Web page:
One of the many changes during and post-pregnancy is a couple’s identity. Sought-after individual, relationship and sex counsellor Lynett Oliver gives us indispensable advice on Emotionally preparing your relationship for parenthood.

 

When we realise we are becoming parents, we go into stress mode. Sometimes this includes a happy dance, and other times it involves a moment alone in the bathroom, garden or mountaintop as we come to terms with this reality. We start questioning whether we’ll be good parents or even ready to be parents…and then the prep begins. Finances are scrutinised, the safety of baby products investigated, our homes are baby-proofed, books read, and weekly updates on the development of your future offspring are followed with great interest and excitement.

 

Almost all conversations either start or inevitably ends with “the baby.”

The one thing we are not preparing for is our relationship. We’re in agreement that all the baby prep work is necessary. However, so is emotionally preparing our relationship for one of, if not the most significant and permanent, changes it’ll ever undergo.

 

We are entering a world where uncertainty, at least in the beginning, is the norm. We’ll constantly try our best, fail, try again, go through periods of sleep deprivation and irritability and do “the fairness check”, where we compare what each partner contributes.

Our challenge becomes (1) keeping our little one alive and well, and (2) redefining our relationship by creating ways to maintain the couple’s identity.

 

Here are some tips to get you started on the journey:

  • Assess your relationship dynamics. What defines you as a couple and makes your relationship work? An intimate interplay between couples is underlined by their couple’s identity. Have a conversation about what sets your relationship apart.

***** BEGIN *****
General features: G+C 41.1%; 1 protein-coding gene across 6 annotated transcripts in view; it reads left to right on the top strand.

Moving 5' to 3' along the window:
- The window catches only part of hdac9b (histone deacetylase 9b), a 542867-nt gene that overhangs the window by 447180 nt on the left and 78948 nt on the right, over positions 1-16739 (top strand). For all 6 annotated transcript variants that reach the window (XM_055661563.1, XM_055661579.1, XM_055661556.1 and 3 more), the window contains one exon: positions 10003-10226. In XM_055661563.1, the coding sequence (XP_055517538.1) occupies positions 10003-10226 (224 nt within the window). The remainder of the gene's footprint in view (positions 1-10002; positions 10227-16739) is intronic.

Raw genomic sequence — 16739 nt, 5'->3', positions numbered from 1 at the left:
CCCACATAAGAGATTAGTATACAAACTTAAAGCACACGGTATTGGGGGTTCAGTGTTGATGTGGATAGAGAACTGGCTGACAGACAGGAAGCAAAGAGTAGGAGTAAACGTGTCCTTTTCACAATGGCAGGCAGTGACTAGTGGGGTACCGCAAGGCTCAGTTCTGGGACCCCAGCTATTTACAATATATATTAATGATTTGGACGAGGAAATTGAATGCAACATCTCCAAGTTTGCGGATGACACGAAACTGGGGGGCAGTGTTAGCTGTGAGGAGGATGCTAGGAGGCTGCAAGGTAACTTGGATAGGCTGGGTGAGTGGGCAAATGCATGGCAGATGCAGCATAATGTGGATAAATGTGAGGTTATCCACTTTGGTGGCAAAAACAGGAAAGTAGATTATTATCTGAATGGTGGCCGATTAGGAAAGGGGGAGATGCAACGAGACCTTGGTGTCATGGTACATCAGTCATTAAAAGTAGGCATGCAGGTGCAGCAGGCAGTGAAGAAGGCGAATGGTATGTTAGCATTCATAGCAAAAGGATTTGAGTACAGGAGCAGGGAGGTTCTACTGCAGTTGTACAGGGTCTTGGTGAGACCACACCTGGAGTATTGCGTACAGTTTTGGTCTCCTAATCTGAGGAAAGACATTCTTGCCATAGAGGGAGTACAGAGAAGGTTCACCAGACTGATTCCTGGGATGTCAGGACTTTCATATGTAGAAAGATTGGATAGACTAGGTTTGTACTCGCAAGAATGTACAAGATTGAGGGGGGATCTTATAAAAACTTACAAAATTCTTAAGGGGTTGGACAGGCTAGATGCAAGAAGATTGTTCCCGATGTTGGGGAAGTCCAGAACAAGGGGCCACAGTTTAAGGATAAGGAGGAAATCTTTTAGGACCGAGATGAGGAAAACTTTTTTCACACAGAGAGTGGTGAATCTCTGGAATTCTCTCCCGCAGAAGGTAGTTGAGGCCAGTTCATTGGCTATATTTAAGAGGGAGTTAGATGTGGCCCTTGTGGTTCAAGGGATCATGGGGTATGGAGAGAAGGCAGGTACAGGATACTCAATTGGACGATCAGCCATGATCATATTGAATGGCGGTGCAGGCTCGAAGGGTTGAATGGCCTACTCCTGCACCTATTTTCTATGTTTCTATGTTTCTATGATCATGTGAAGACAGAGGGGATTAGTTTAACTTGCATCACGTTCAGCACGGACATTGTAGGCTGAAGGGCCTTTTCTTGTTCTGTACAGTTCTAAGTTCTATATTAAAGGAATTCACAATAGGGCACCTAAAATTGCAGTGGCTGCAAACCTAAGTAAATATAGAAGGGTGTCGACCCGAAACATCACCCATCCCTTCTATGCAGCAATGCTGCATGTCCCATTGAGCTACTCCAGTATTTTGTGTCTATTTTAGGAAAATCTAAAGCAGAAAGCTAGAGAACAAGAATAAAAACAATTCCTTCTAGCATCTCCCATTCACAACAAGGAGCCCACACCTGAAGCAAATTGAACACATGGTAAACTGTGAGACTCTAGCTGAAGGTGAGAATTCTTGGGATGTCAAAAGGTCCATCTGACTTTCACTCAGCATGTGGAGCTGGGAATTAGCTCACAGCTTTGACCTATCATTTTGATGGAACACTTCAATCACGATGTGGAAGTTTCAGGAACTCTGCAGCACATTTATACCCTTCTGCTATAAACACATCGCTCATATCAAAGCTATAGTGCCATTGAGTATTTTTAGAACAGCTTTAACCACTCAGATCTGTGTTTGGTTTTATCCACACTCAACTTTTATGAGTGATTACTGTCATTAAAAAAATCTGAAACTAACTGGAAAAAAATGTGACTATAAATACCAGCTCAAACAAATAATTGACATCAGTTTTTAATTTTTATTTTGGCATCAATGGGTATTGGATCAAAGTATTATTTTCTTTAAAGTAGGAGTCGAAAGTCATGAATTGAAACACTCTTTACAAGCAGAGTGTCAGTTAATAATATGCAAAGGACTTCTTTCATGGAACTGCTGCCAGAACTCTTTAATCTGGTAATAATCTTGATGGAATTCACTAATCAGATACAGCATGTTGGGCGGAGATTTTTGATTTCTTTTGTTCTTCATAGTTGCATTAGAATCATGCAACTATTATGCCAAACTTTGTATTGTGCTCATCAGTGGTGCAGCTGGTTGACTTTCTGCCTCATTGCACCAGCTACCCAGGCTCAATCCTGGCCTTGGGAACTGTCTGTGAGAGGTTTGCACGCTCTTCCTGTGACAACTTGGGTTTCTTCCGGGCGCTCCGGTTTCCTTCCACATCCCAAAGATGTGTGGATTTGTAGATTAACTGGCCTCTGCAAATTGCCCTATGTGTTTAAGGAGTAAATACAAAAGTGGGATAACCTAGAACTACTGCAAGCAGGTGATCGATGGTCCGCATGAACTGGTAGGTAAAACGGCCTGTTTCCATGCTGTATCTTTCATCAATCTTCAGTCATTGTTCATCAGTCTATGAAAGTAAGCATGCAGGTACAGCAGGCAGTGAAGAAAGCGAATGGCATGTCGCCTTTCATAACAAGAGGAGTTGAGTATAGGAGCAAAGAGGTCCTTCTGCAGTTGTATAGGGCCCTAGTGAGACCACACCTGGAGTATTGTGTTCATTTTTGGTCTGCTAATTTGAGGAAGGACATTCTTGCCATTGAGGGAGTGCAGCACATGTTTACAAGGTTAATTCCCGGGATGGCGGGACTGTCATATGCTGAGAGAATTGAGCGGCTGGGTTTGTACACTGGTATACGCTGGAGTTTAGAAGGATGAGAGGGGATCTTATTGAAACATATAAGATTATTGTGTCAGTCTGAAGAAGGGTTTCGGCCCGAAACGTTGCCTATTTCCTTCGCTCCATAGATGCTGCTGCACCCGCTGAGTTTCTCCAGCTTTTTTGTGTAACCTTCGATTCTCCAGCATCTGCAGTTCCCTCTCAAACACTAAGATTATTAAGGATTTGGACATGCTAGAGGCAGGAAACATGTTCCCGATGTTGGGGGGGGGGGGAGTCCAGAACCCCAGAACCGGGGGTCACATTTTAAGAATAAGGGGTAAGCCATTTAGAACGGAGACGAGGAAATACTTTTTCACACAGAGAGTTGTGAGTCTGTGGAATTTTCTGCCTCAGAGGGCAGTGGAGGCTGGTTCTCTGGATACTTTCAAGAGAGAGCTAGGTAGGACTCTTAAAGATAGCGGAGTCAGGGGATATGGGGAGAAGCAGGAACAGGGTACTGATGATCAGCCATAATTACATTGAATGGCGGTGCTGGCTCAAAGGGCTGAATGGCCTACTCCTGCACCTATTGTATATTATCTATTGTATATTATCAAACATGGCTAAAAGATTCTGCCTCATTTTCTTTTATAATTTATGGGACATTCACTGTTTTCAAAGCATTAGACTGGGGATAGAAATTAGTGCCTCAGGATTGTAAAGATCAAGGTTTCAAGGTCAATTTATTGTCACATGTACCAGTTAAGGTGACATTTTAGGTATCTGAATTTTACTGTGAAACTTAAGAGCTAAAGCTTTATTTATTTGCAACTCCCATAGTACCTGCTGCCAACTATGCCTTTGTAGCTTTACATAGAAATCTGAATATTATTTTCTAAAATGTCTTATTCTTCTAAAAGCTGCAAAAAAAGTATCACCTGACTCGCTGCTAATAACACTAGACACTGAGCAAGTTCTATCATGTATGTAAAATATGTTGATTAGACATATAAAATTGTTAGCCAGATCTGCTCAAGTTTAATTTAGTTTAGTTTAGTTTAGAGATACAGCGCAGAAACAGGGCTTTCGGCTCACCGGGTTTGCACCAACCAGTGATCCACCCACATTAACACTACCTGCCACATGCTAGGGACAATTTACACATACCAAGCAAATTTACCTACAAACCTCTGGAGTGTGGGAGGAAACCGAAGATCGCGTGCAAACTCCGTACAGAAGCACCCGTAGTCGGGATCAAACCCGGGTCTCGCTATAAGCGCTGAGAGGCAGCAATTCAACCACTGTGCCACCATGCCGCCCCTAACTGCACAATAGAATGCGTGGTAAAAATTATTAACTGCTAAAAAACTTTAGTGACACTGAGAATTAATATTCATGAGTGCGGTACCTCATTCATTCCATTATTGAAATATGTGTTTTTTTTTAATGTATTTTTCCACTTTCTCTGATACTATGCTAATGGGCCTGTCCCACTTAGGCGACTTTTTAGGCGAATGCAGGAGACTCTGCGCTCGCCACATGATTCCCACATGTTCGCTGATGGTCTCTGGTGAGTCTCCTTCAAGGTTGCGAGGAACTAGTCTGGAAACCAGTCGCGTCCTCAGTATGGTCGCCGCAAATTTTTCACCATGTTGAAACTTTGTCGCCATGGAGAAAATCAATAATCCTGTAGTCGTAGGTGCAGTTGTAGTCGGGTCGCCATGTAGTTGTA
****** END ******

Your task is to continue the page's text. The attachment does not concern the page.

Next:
• What defines your individual identity? What makes you feel good about yourself, and what detracts from it? These will be fundamental areas once your little one has arrived. We’re working towards creating awareness of what will be under “attack” to create growth opportunities and healthy coping mechanisms. Remember, our expectations will appear most robust once they aren’t met.

 

  • Redefining relationship roles, discussing and navigating expectations in the face of change. This area is such a great place for personal and relationship growth. Create a safe space to discuss your current relationship roles and expectations going forward and negotiate your way around your perceptions of parenthood.

 

  • The best advice is to get ready to become flexible. And this is good. There is movement and growth in flexibility. Wave a brave farewell to rigid beliefs and get ready to sail the open seas. Have fun and honest conversations with those you love or parent support groups (a great idea is to make friends with those you attend antenatal classes with, as you will pretty soon be going through the same experiences) and see the humour in the unplanned. My journey in accepting I’m fallible and seeing the humour in the unexpected started the day my daughter was born; actually, she wasn’t even born the way we planned!

 

  • Dismissing and replacing the “date-night” concept. I wrote a blog about date nights a while ago. We want to reintroduce fun into the time we spend with our partner. Life post-birth can become very serious very quickly. We have a little human who solely depends on us for survival.

 

  • Sex post birth. This is such an extensive discussion. Educate yourself to know what to expect. Have an open discussion with your partner about how you’ll navigate this. Remember to be flexible whilst being informed (which is the best kind of flexibility)!

​Little ones deserve happy parents. Contact me for info on my online workshop “Emotionally Preparing your relationship for Parenthood”.

Lynett Olivier is a leading individual, relationship & sex counsellor with a private practice in Johannesburg. She is passionate about helping individuals and couples work through different stages of their relationship, their concerns, struggles, and the changes that come with having a new baby. www.lolive.co.za